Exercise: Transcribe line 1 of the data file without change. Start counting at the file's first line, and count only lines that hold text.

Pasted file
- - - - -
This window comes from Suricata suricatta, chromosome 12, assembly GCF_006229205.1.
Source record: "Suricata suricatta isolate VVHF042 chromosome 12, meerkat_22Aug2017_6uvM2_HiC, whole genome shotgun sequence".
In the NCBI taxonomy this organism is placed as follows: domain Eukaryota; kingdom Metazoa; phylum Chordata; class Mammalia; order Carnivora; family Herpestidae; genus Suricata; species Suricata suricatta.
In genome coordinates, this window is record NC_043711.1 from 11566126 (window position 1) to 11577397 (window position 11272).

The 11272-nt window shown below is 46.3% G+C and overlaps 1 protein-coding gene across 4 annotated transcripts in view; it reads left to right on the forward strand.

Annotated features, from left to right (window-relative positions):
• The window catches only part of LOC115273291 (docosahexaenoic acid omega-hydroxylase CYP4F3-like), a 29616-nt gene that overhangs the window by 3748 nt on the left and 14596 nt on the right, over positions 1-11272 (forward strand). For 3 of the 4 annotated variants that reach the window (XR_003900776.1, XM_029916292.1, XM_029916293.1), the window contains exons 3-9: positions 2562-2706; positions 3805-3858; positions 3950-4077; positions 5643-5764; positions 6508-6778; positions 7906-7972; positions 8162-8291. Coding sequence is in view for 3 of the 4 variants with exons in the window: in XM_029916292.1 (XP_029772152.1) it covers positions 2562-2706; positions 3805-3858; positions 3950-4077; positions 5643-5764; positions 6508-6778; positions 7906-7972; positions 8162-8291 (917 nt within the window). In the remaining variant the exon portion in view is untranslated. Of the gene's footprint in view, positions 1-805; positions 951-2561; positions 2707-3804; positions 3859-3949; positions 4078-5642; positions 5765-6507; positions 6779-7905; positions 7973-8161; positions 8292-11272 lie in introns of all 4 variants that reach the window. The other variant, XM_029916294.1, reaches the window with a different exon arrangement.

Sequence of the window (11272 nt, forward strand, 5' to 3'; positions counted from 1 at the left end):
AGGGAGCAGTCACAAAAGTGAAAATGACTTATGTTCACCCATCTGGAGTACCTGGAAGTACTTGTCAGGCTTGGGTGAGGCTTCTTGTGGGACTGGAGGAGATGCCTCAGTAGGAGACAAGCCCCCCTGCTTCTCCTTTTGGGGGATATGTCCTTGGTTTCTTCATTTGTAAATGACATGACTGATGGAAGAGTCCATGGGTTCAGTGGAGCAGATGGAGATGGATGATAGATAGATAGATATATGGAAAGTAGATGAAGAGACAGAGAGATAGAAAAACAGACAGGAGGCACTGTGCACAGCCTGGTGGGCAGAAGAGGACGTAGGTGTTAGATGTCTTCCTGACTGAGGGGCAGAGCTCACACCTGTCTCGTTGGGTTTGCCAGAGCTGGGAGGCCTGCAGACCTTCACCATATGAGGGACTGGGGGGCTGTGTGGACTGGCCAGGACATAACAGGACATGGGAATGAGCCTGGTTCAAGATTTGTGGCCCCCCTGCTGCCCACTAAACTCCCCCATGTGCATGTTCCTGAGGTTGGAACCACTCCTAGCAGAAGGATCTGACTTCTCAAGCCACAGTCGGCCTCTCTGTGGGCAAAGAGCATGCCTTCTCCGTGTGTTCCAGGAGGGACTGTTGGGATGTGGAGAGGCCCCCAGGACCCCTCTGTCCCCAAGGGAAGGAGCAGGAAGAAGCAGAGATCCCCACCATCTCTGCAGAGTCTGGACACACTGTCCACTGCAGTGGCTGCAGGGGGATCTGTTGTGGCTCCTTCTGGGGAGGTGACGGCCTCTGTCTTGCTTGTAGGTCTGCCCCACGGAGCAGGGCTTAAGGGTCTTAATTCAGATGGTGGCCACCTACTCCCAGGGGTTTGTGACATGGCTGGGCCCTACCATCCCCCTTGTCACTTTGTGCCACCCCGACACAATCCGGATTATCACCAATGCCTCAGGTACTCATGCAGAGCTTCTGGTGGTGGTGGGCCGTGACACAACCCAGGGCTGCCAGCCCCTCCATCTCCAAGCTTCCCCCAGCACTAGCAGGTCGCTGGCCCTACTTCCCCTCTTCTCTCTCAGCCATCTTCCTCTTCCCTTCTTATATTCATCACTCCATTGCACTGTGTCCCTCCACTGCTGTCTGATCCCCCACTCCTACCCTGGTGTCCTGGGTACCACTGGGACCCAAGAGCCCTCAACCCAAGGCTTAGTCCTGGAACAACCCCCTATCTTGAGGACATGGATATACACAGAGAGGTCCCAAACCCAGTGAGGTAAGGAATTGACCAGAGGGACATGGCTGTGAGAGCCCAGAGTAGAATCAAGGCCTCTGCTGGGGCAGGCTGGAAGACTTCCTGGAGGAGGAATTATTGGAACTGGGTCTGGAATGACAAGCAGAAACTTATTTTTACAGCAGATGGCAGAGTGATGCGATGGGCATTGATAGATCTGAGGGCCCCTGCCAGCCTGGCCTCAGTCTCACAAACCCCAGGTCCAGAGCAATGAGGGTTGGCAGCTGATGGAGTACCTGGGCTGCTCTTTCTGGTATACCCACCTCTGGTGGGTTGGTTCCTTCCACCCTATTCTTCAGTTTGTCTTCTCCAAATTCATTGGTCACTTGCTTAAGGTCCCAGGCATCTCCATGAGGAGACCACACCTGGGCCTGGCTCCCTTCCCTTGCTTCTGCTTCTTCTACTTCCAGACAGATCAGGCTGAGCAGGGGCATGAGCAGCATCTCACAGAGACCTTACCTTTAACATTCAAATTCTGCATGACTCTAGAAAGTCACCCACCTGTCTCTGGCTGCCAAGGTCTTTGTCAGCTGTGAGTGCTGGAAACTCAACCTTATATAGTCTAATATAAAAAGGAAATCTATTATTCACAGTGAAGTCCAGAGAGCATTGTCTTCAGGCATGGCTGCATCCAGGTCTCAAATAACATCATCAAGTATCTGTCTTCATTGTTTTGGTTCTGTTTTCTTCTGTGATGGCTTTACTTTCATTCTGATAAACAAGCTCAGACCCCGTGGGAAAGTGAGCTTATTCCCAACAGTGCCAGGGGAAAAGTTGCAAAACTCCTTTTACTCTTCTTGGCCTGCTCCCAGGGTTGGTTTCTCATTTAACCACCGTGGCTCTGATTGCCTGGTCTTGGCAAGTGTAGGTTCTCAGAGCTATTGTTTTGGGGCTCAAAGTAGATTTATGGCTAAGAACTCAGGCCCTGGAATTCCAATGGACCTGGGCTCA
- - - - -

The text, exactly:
This window comes from Suricata suricatta, chromosome 12, assembly GCF_006229205.1.